Tax Credits Are Not the (Full) Solution to the Child Care Crisis

If you have children (or know anyone who does), then you know that child care has long been unaffordable and hard to find, and that early educators are vastly undercompensated for the critical work they do every single day. But you might not realize that things could start to get a whole lot worse in just 16 days when $24 billion of funding that has helped to stabilize the child care sector expirespushing millions of children out of care.  

So, what’s the solution? 

It’s pretty clear that only public investments will make child care available to all families that need it. But some politicians say we can’t afford that approach. Instead, they propose increasing child care-related tax benefits as a way to solve the escalating crisis. But while tax credits can play a complementary role to a large-scale federal investment in child care, they are not the (full) solution we need at this moment.  

One of these tax credits is the Child and Dependent Care Tax Credit (CDCTC). The CDCTC allows families to get a percentage of their work-related child and dependent care expenses back as a tax credit, theoretically worth up to $2,100. Unfortunately, in practice, the credit largely does not help working families, particularly families with very low incomes. A Tax Policy Center analysis showed that roughly 1 percent of the benefits from the CDCTC went to families who earned incomes of $30,000 or less.  

Outside of a temporary expansion in 2021 through the American Rescue Plan Act, the CDCTC is not refundable, which means that families who do not make enough money to owe taxes receive little or no benefit from it.  

Not to mention that families receive the CDCTC one time per year, after filing their taxes—even though child care costs are often more expensive than other household expenses like housing or health care. And even the maximum credit would only cover a small fraction of families’ typical child care expenses—and do little to improve early childhood educators’ compensation or build child care supply. So while improving the Child and Dependent Care Tax Credit, first and foremost by making it refundable, would help many families, it’s not going to solve the child care crisis.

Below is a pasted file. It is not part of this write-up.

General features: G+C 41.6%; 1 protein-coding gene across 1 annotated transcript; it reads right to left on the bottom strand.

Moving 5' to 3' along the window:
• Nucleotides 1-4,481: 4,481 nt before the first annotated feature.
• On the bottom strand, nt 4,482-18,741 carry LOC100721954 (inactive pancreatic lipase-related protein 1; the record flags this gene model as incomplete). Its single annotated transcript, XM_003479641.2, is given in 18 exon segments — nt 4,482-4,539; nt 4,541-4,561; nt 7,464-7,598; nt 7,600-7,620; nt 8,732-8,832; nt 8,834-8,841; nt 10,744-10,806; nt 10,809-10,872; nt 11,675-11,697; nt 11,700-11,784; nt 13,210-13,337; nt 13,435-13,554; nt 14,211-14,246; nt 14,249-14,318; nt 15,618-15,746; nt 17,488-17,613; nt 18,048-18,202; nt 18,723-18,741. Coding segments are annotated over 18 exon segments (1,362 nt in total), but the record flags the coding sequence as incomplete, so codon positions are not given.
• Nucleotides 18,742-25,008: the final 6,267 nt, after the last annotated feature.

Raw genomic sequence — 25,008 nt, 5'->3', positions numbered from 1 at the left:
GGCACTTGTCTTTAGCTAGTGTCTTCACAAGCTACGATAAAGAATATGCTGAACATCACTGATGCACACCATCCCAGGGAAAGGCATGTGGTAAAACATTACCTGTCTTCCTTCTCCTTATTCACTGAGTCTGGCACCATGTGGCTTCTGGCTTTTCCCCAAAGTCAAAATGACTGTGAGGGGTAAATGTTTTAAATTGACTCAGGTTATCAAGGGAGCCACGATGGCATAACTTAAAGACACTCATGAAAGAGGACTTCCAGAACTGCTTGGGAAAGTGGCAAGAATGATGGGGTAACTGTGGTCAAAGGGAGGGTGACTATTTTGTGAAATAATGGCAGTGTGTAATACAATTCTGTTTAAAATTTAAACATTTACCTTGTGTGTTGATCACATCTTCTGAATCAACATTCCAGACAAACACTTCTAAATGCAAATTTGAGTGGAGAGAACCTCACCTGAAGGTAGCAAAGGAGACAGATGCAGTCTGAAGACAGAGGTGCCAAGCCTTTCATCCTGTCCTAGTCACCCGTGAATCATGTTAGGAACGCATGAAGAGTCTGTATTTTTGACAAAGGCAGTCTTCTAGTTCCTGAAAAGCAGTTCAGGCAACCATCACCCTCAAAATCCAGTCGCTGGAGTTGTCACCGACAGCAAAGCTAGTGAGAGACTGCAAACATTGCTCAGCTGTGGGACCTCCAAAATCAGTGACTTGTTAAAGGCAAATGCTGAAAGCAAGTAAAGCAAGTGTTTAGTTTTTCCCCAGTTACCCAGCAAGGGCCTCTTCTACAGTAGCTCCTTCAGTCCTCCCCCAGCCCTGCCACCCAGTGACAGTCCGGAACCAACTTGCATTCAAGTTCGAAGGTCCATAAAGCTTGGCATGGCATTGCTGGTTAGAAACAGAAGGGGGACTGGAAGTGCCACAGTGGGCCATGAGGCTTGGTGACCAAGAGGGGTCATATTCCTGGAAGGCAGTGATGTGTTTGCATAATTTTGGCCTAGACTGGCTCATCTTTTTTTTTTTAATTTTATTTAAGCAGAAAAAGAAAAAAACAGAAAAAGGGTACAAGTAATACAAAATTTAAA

Working families with low incomes benefit very little, if at all, from one other care-related tax provision: the Dependent Care Flexible Spending Account (DCAP) 

If, and that’s a big if, an employer offers a DCAP, then caregivers can put aside up to $5,000 per year pre-tax. They can then reimburse themselves after they pay qualifying care expenses. DCAPs are available mostly to higher earners at larger companies. Plus, tax exemptions and deductions are only useful to families who can afford to set money aside out of their paychecksnot the folks who need the most help.  

Finally, the Employer-Provided Child Care Credit, like the name says, is a tax benefit that goes to employers directly. It allows a business to offset some of the cost of providing child care benefits to their employees, including onsite child care centers. This tax credit is supposed to incentivize employers to provide child carebut research shows that these credits aren’t widely used. While employers have a real role to play in supporting workers with caregiving responsibilities, we need to focus on the most effective solutions that benefit those who need it most.

The bottom line: We need an emergency investment of federal funding of at least $16 billion a year to stabilize the child care sector. Tax credits could accompany this, but should not replace it as a solution.  

As individuals, you can join us in the fight by emailing your elected officials and urging them to support emergency funding for child care.  

And businesses, we need you in this fight with us too! We ask you to join families, early educators, and advocates in making the case for an influx of federal dollars to support the child care system. That is the only way to make sure that families have access to stable child care arrangements of their choosing, women aren’t forced out of the workforce, and our economy thrives.